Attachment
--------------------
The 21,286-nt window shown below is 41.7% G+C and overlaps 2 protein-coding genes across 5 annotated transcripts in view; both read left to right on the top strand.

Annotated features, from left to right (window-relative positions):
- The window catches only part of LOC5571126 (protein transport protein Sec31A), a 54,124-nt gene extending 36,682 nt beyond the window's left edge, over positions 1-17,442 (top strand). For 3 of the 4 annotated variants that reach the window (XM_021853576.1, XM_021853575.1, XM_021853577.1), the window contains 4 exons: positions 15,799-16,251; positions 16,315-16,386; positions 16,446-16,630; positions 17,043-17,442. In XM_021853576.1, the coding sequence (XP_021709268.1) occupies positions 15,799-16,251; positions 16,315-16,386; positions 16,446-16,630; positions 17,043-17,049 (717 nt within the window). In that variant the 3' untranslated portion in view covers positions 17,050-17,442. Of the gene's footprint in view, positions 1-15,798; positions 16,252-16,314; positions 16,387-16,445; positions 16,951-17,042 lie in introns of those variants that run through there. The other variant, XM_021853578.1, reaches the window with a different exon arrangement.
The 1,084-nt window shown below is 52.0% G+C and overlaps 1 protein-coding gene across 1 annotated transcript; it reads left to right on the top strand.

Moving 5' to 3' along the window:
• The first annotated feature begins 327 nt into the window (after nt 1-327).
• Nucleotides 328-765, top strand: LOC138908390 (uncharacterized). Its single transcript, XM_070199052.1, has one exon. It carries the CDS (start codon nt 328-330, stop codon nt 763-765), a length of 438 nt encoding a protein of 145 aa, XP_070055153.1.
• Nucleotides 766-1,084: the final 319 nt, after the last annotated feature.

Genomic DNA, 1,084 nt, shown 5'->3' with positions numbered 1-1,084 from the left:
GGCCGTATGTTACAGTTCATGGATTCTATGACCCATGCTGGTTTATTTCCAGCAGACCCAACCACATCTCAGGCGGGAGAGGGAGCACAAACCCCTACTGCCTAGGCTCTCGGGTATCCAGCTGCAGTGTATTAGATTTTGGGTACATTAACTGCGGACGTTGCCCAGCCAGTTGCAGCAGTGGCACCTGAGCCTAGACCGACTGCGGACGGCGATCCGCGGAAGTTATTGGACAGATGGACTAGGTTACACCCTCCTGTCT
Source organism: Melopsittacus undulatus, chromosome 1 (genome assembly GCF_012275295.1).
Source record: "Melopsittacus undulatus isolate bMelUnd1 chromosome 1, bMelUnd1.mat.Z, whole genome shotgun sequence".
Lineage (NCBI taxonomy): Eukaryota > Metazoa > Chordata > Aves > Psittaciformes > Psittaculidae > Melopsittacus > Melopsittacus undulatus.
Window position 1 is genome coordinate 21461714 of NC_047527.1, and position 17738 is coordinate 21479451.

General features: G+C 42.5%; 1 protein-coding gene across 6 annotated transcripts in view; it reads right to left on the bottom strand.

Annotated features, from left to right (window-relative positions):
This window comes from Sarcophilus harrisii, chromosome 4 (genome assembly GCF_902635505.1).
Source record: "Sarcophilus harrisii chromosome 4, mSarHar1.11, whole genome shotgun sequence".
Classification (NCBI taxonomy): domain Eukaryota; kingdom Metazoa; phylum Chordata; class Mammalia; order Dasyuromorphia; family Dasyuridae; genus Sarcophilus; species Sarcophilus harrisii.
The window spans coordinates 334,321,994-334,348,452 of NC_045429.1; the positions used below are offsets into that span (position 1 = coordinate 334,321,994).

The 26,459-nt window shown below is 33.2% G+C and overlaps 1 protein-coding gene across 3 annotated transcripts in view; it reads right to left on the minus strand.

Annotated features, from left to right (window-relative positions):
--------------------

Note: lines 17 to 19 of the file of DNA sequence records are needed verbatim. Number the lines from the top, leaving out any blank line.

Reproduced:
This window comes from Sarcophilus harrisii, chromosome 4 (genome assembly GCF_902635505.1).
Source record: "Sarcophilus harrisii chromosome 4, mSarHar1.11, whole genome shotgun sequence".
Classification (NCBI taxonomy): domain Eukaryota; kingdom Metazoa; phylum Chordata; class Mammalia; order Dasyuromorphia; family Dasyuridae; genus Sarcophilus; species Sarcophilus harrisii.